Looking for a needle in a haystack

As well as genomic data, the NHS GMCs provide clinical data on each patient to allow Genomics England to combine this with secondary data to support their analysis. To begin with, every genome is compared to the reference human genome sequence.

Jessica’s genome had 6.4 million differences, or variants, from the reference sequence and because her condition is rare the variant that causes her condition is also rare. In this case, the next step was to look for rare variants. Almost 700,000 of them were identified.

This number was then narrowed down to 3,000 by using information found in existing research papers and scientific studies. Jessica’s parents do not have the same condition, so when her information was compared to that of her parents’ there were just 67 variants out of 3,000 that were different between them and could therefore be the cause of her condition.

The 67 variants were then checked against a knowledge base curated by Genomics England – PanelApp. This tool has information on thousands of genes that may be linked to rare diseases, as reported by expert doctors and researchers. Finally out of the 67, one was identified as a possible cause of Jessica’s symptoms. The name of this gene is SLC2A1.

What’s in a gene?

The SLC2A1 gene makes a protein that transports a certain type of sugar to the brain. Two healthy copies of this gene are needed for this protein to transport enough sugar to fuel the brain, but mistakes in this gene can cause the ‘Glut1 deficiency syndrome’. This was Jessica’s diagnosis. Armed with this knowledge, Jessica’s doctor was able to recommend a low-carbohydrate diet which has helped to reduce the number of seizures she has.

Economics of genomics

Over the years, a patient like Jessica would have numerous standard NHS tests including multiple MRI scans, lumber punctures, EEGs and other genetic tests. All these, turn out to be an ineffective use of the NHS resources, not to mention the disruption to life (and work) of the family when they produce inconclusive results.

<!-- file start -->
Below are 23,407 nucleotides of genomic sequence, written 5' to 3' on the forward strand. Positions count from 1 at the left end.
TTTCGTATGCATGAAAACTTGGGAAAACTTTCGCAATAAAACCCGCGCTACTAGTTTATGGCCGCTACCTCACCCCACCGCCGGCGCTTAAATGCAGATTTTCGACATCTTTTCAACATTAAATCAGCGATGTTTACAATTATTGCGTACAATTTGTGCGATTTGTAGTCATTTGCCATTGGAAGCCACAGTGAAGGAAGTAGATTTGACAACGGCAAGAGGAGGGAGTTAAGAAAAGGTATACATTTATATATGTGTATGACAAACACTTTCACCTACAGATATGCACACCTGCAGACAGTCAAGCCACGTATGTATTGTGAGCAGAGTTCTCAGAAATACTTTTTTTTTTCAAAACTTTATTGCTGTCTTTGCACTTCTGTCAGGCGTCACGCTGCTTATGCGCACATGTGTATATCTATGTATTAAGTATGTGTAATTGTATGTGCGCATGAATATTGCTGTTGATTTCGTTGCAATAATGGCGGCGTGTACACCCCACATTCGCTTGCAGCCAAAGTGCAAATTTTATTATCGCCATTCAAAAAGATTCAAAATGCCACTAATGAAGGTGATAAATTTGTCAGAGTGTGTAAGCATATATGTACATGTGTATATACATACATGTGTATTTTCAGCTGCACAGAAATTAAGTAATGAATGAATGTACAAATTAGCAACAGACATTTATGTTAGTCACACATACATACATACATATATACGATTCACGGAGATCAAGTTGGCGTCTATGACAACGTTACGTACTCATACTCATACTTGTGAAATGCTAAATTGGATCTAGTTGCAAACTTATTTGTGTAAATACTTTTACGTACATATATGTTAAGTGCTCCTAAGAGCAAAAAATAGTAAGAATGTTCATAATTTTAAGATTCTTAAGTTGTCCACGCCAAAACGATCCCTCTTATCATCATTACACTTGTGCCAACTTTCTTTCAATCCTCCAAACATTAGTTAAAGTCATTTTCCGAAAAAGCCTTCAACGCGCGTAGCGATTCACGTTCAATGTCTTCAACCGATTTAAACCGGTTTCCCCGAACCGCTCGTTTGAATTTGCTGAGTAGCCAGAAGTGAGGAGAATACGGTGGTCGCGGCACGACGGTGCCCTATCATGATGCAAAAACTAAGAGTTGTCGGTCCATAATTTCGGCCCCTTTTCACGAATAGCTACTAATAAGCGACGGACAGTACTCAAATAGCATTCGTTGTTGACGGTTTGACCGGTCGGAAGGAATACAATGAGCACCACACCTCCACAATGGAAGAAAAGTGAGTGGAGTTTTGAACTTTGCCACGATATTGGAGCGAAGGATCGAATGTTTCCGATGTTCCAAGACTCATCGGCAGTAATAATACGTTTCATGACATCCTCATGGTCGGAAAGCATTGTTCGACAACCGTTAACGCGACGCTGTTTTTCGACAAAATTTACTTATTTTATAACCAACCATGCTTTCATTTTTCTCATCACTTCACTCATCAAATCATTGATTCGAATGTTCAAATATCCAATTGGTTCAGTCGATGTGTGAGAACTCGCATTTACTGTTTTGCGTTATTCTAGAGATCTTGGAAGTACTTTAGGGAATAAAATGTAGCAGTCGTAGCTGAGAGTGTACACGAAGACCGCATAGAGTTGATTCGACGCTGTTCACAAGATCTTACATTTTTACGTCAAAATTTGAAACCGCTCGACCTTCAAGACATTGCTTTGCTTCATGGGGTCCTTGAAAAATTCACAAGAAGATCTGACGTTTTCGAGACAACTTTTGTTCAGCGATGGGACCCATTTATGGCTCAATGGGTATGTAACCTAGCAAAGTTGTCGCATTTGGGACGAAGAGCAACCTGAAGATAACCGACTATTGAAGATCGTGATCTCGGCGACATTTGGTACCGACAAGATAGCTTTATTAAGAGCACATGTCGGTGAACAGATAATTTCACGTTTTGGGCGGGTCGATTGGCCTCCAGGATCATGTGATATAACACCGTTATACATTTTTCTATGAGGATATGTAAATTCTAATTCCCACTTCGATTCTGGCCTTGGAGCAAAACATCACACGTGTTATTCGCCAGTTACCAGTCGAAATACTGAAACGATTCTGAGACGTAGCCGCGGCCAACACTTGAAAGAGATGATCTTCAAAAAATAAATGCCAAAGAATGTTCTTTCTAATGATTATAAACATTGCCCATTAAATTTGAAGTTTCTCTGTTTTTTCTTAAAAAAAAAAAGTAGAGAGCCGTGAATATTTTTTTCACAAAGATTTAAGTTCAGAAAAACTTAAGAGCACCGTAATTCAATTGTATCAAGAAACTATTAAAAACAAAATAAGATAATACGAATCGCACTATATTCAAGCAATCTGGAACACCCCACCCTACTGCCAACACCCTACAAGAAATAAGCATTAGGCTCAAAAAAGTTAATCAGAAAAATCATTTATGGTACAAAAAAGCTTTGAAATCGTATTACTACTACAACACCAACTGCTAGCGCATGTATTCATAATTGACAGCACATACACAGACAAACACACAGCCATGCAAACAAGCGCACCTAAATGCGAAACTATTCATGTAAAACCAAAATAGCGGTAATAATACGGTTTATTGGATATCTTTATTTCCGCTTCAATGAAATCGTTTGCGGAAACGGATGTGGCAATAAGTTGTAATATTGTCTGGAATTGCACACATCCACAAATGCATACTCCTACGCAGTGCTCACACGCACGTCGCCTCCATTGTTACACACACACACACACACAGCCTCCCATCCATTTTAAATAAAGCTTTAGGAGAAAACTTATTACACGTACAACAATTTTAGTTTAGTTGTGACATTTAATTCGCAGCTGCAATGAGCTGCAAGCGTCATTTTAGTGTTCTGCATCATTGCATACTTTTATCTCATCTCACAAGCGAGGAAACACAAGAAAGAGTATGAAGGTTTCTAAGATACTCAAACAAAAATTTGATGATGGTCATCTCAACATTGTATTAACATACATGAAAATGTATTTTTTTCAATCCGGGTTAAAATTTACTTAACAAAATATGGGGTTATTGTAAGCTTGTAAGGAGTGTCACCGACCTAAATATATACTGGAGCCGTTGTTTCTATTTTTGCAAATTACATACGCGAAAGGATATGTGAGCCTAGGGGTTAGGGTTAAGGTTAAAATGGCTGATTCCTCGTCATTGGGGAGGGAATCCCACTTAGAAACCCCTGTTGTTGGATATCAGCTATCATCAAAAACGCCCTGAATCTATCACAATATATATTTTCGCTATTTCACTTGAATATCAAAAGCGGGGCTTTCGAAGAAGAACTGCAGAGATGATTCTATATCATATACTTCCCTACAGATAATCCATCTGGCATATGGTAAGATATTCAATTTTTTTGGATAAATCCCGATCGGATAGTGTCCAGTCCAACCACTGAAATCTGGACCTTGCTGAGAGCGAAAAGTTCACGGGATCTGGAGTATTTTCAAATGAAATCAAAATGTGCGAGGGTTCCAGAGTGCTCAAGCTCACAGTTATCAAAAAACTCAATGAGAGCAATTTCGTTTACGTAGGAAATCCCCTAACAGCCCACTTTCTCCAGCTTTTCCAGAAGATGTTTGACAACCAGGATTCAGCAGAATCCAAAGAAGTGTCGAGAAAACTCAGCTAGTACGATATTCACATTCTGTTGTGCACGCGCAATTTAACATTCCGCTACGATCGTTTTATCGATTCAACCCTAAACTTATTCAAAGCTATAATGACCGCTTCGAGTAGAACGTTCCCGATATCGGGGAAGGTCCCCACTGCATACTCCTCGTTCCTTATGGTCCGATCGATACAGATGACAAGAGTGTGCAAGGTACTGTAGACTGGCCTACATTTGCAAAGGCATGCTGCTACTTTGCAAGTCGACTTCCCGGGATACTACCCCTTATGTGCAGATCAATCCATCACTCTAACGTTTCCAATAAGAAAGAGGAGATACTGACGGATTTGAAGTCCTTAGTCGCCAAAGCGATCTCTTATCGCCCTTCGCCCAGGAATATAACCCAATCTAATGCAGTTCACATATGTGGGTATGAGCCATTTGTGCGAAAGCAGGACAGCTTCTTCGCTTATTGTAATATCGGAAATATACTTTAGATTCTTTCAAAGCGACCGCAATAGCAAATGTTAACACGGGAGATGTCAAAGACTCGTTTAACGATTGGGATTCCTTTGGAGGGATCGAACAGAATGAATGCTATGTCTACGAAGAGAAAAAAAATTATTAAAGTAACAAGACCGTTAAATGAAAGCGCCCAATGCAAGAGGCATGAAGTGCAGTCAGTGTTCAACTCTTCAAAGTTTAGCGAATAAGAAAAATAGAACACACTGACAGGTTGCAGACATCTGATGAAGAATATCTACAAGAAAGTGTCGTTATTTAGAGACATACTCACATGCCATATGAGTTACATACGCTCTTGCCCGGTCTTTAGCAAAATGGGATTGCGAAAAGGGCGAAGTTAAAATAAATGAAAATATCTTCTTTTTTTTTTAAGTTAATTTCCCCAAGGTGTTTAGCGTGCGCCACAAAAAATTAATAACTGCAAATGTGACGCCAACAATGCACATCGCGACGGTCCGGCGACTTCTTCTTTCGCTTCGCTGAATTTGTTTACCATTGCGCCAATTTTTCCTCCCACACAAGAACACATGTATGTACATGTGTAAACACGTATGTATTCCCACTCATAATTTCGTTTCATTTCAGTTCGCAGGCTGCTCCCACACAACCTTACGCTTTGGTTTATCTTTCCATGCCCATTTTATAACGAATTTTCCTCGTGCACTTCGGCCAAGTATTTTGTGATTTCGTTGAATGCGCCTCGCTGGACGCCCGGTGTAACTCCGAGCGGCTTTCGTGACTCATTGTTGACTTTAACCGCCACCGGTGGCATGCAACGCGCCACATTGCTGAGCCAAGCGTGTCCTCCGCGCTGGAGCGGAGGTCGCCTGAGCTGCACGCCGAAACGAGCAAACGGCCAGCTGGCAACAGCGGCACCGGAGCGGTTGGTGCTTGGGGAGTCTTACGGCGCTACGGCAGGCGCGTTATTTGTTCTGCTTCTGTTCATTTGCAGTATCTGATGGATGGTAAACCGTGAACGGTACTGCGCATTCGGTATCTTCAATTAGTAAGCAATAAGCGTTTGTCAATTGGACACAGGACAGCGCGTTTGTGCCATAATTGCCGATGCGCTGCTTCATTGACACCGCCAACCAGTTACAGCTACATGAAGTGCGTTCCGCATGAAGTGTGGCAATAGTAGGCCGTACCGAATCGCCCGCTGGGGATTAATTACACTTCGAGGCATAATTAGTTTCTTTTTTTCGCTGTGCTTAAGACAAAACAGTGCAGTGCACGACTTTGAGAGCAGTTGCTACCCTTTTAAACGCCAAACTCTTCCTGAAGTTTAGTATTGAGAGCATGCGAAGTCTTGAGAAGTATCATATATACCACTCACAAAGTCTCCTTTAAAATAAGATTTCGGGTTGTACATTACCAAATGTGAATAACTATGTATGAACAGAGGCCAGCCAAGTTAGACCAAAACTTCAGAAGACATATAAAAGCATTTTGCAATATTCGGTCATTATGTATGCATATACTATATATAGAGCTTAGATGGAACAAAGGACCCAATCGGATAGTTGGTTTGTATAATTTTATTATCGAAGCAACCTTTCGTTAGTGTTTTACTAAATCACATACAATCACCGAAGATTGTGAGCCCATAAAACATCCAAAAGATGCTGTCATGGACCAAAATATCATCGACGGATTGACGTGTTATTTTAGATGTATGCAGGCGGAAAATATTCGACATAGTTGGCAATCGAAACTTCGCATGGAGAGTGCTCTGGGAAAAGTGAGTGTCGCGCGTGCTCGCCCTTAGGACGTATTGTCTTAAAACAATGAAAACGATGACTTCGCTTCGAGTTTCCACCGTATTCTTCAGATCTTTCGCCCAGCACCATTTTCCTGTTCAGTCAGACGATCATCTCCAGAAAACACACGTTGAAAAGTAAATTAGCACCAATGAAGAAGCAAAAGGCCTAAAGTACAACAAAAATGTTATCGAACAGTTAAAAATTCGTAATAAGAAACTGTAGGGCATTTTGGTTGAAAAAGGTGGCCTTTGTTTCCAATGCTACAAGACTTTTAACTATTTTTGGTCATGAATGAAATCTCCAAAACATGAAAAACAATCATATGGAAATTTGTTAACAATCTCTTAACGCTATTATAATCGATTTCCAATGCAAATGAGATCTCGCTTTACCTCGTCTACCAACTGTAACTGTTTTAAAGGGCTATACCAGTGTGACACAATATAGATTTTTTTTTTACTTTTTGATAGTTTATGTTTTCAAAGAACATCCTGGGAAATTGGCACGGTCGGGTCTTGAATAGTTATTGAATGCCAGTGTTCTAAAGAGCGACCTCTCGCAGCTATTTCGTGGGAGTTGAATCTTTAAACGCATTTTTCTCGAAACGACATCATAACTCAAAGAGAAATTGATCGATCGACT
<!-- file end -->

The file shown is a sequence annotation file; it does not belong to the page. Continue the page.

Unfortunately, this is all too common an experience of many families affected by rare disease, which is around 3 million people in the UK.

The 100,000 Genomes Project has created an infrastructure that can now deliver a diagnostic report (requiring a single test) at an affordable price ( less than a £1000)- a more cost-effective way to test NHS patients like Jessica.

Join generation genome

In the future, advances in genomics will allow the NHS to move away from diagnosing and treating illness to predicting and preventing ill health. The development of precision medicine enabled by genomics will increasingly allow each patient to be treated individually and help to decrease the costs of medicine development.

Having launched 4 years ago, the 100,000 Genomes Project has mobilised a proven infrastructure in the NHS, and soon longitudinal data and patient follow-up will become available. Other countries are now embarking on programmes based on similar models and the Genomics England team are now able to conceive of providing the world research community with the data resource of substantial scale to help progressively tackle the most pressing health challenges.

“We have the potential to be the world hub for genomic medicine and precision medicine because we have a unique congregation of institutes like Sanger and EMBL-EBI, but also a health system that can actually support it because of the way it’s set up. We have the ability to operate on a scale no one else can…” – Sir John Chisholm

For more information about Genomics England and the 100,000 Genomes Project, visit: